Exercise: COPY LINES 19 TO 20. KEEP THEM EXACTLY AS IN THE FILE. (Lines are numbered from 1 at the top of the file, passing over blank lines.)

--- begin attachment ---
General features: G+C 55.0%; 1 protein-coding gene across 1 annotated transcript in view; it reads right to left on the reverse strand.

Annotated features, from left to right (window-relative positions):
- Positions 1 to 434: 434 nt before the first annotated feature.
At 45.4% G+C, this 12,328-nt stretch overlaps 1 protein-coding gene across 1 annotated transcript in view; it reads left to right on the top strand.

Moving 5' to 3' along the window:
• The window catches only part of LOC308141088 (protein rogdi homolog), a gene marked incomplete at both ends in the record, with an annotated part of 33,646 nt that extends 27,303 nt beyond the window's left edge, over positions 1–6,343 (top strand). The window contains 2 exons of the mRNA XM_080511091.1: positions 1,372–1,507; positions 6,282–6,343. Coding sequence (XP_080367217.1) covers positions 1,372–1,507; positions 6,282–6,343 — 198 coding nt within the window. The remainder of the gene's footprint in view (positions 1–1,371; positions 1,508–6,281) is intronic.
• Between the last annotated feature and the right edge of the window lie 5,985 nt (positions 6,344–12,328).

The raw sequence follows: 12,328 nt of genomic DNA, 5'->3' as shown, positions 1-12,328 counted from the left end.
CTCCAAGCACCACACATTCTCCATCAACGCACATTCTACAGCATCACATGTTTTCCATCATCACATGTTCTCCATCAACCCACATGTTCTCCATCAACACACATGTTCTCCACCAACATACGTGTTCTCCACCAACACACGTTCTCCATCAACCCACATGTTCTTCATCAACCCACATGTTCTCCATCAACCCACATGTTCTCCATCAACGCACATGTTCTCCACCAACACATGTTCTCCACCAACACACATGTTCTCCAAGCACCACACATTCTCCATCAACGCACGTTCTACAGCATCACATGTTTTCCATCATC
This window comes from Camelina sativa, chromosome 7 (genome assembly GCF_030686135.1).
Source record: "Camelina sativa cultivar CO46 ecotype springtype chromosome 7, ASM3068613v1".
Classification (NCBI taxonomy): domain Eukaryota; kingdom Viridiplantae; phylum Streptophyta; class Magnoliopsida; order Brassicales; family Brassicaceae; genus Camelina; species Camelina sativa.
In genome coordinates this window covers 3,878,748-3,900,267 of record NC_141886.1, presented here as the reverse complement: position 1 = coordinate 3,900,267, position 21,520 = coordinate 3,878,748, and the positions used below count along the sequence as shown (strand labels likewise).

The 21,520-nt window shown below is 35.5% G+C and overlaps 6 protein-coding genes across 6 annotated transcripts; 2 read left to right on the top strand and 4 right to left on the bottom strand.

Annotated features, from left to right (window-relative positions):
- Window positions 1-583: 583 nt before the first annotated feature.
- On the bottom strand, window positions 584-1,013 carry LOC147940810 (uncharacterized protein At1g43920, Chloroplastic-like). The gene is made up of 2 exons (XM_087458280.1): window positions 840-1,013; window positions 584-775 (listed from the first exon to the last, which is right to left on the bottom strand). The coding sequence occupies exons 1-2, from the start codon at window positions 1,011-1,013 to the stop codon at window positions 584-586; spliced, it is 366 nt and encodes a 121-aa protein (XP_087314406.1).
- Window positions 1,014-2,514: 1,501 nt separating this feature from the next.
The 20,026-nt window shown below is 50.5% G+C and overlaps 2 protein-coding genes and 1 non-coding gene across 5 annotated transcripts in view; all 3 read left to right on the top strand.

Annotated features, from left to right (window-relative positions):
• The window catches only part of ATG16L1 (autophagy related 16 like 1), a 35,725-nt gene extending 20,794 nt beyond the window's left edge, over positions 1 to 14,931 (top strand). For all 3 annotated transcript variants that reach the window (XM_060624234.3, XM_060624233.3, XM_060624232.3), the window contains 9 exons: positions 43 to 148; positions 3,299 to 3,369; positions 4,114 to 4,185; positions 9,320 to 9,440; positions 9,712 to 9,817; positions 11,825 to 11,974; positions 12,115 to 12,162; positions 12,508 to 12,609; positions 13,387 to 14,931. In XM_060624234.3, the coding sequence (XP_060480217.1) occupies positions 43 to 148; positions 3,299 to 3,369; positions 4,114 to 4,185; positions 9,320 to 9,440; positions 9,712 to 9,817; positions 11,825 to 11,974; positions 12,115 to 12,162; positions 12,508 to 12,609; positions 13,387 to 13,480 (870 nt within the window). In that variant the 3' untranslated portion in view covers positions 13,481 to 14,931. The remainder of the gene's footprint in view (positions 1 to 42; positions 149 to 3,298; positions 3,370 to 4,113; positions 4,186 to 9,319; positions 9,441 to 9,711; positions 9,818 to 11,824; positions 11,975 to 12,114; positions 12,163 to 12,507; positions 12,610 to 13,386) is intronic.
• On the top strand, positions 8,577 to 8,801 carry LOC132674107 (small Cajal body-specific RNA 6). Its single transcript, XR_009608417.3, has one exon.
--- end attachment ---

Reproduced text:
The 20,026-nt window shown below is 50.5% G+C and overlaps 2 protein-coding genes and 1 non-coding gene across 5 annotated transcripts in view; all 3 read left to right on the top strand.

Annotated features, from left to right (window-relative positions):